When you think about Thanksgiving dinner, you probably picture buttery biscuits, yams dripping with maple syrup, creamy mashed potatoes, and crisp apple pies, and, oh yeah, turkey… all followed crashing hard on the couch.
But Thanksgiving dinner doesn’t have to leave you feeling uncomfortably stuffed.
There are plenty of naturally delicious and totally healthy Thanksgiving foods and many ways to make your favorite dishes lighter so you can enjoy leftovers all week long — no sweatpants required.
What Are Healthy Options at Thanksgiving Dinner?
Plenty of foods at Thanksgiving start off healthy, but as Jodi Geigle, board-certified nutritionist says, “If you’re adding cream, butter, flour, marshmallows, and gravy to these foods, the ‘health’ factor kinda goes out the window.”
For instance, turkey, the star of every Thanksgiving dinner has tons of nutritional benefits; it’s rich in protein and is a great source of potassium, iron, and vitamin B6.
But turkey skin is high in fat and calories and becomes even more so if you grease your bird with butter or oil.
For a healthier option, try this flavorful recipe for citrus-herb roasted turkey and eat skinless slices to get the protein without the fat.
Other healthy options? All the fruits and veggies that make up the cornucopia of the Thanksgiving dinner table.
From sweet potatoes and cranberries to green beans and brussels sprouts, there’s actually a wide array of delicious foods to choose from.
Sweet potatoes add a welcome splash of color and are high in vitamin A, vitamin B6, and beta-carotene.
Green beans and brussels sprouts are both packed with dietary fiber, and cranberries have almost 5 grams of fiber per cup!
How to Modify Traditional Thanksgiving Dishes
If you want to swap your grandmother’s famous green bean casserole for a lighter side dish, but don’t want to sacrifice taste, don’t fret.
There are so many innovative, delicious ways to recreate your favorite foods.
“Many traditional recipes have a plethora of ‘cleaned-up’ versions that provide subtle ingredient swaps which aren’t that noticeable in taste, but can have a big impact on the overall health and nutrition factor,” says Geigle.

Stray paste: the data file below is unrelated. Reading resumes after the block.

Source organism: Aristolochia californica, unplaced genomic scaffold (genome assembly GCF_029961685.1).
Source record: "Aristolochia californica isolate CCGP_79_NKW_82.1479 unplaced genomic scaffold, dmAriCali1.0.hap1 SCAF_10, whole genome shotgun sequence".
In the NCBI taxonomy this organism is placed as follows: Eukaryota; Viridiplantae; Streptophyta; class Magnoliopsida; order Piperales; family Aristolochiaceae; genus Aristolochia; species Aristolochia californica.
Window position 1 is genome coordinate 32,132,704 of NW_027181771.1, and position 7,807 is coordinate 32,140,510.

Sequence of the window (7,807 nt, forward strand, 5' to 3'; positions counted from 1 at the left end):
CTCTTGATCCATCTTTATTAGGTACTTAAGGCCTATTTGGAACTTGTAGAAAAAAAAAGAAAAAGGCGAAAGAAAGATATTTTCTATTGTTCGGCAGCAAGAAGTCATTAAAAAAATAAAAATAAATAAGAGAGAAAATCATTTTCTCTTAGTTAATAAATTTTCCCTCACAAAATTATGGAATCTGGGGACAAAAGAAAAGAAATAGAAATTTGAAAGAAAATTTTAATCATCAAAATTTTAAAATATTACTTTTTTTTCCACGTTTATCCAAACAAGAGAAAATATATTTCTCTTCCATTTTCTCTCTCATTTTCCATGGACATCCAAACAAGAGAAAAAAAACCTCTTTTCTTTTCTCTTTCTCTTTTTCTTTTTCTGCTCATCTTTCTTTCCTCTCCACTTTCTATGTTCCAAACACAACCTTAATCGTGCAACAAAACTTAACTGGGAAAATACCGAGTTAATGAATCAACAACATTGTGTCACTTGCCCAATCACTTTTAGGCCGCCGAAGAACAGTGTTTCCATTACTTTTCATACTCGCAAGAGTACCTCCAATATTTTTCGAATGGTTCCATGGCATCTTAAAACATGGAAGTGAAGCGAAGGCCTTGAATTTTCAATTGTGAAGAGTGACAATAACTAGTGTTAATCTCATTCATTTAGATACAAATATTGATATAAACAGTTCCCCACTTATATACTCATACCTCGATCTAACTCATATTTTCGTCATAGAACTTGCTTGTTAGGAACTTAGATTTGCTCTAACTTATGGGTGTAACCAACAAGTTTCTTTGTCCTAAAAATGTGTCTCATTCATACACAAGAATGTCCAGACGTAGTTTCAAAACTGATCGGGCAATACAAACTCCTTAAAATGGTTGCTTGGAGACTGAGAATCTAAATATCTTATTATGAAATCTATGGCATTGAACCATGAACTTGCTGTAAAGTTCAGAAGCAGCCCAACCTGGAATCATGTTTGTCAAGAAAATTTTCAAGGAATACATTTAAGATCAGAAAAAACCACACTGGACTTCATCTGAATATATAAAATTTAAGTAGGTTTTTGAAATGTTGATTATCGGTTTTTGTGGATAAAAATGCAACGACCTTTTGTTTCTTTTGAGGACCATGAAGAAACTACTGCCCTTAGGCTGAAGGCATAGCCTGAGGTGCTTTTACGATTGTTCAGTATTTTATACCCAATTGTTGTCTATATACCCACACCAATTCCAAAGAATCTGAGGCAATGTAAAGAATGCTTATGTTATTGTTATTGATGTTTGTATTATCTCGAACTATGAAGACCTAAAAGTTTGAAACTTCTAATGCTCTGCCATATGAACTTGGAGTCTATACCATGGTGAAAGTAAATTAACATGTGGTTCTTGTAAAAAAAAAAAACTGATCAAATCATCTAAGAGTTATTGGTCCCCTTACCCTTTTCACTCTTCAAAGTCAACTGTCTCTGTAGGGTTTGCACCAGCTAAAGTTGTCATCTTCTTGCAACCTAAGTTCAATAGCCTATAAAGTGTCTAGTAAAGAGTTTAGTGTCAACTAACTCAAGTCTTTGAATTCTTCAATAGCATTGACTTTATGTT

She recommends looking for simple recipes that use fewer heavy ingredients such as butter, cream, and flour. “You may even want to experiment with swapping out traditional recipes for totally new ones,” she adds.
You can replace mashed potatoes with a cauliflower mash made from olive oil and cauliflower.
Or nix the sugary sweet potato and marshmallow concoction in favor of a flavorful, veggie-hearty side. “Roast sweet potatoes, brussels, and beets for a sweet, caramelized dish that utilizes the natural sweetness found in root veggies,” says Geigle.
Below are a few more easy swaps you can make to keep your Thanksgiving dinner healthy, satisfying, and still as mouthwatering as ever.
13 Healthier Recipe Swaps for Thanksgiving
- Instead of caramelized brussels sprouts with bacon, try Brussels Sprouts With Roasted Grapes.
- Instead of a marshmallow yam casserole, try Rosemary Roasted Yams.
- Instead of creamy green bean casserole, try Roasted Green Beans With Garlic.
- Instead of standard mac and cheese, try this Butternut Squash Mac and Cheese.
- Instead of apple pie, try Apple Crisp.
- Instead of regular stuffing, try Quinoa Stuffing with apples and cranberries.
- Instead of sweet potatoes with maple syrup, try these Roasted Sweet Potatoes With Figs and Goat Cheese.
- Instead of carrots sautéed with butter, try Caramelized Carrots With Curry Spice.
- Instead of mashed potatoes, try Mashed Potatoes With Kale.
- Instead of creamy gravy, try this Hearty Mushroom Gravy.
- Instead of sugary cranberry sauce, try this Cranberry Sauce with fresh fruit juice and spices.
- Instead of classic pumpkin pie, try this Pumpkin Pie With Whole Wheat Crust.
- Instead of au grain potatoes, try this Cauliflower Pumpkin Casserole.